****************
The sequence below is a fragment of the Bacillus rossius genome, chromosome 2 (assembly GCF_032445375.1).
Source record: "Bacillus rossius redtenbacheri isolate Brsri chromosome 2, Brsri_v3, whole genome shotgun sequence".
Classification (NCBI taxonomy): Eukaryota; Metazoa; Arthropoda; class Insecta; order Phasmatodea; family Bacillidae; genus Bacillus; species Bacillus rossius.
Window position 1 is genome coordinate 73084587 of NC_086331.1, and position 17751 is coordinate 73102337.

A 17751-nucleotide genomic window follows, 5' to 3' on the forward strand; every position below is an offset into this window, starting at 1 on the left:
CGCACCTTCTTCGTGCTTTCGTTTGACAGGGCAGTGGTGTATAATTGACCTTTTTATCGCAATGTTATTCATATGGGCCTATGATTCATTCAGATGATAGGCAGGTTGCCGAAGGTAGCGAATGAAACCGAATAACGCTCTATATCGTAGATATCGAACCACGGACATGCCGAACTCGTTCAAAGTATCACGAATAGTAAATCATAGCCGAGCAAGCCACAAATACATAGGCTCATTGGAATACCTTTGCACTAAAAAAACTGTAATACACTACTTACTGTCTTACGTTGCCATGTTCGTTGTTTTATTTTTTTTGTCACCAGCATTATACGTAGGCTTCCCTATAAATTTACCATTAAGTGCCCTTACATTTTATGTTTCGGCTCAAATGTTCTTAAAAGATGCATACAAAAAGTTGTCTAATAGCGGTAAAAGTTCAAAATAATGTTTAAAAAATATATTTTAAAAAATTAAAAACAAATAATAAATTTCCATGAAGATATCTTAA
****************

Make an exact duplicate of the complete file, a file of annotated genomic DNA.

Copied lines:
The sequence below is a fragment of the Bacillus rossius genome, chromosome 2 (assembly GCF_032445375.1).
Source record: "Bacillus rossius redtenbacheri isolate Brsri chromosome 2, Brsri_v3, whole genome shotgun sequence".
Classification (NCBI taxonomy): Eukaryota; Metazoa; Arthropoda; class Insecta; order Phasmatodea; family Bacillidae; genus Bacillus; species Bacillus rossius.
Window position 1 is genome coordinate 73084587 of NC_086331.1, and position 17751 is coordinate 73102337.

A 17751-nucleotide genomic window follows, 5' to 3' on the forward strand; every position below is an offset into this window, starting at 1 on the left:
CGCACCTTCTTCGTGCTTTCGTTTGACAGGGCAGTGGTGTATAATTGACCTTTTTATCGCAATGTTATTCATATGGGCCTATGATTCATTCAGATGATAGGCAGGTTGCCGAAGGTAGCGAATGAAACCGAATAACGCTCTATATCGTAGATATCGAACCACGGACATGCCGAACTCGTTCAAAGTATCACGAATAGTAAATCATAGCCGAGCAAGCCACAAATACATAGGCTCATTGGAATACCTTTGCACTAAAAAAACTGTAATACACTACTTACTGTCTTACGTTGCCATGTTCGTTGTTTTATTTTTTTTGTCACCAGCATTATACGTAGGCTTCCCTATAAATTTACCATTAAGTGCCCTTACATTTTATGTTTCGGCTCAAATGTTCTTAAAAGATGCATACAAAAAGTTGTCTAATAGCGGTAAAAGTTCAAAATAATGTTTAAAAAATATATTTTAAAAAATTAAAAACAAATAATAAATTTCCATGAAGATATCTTAA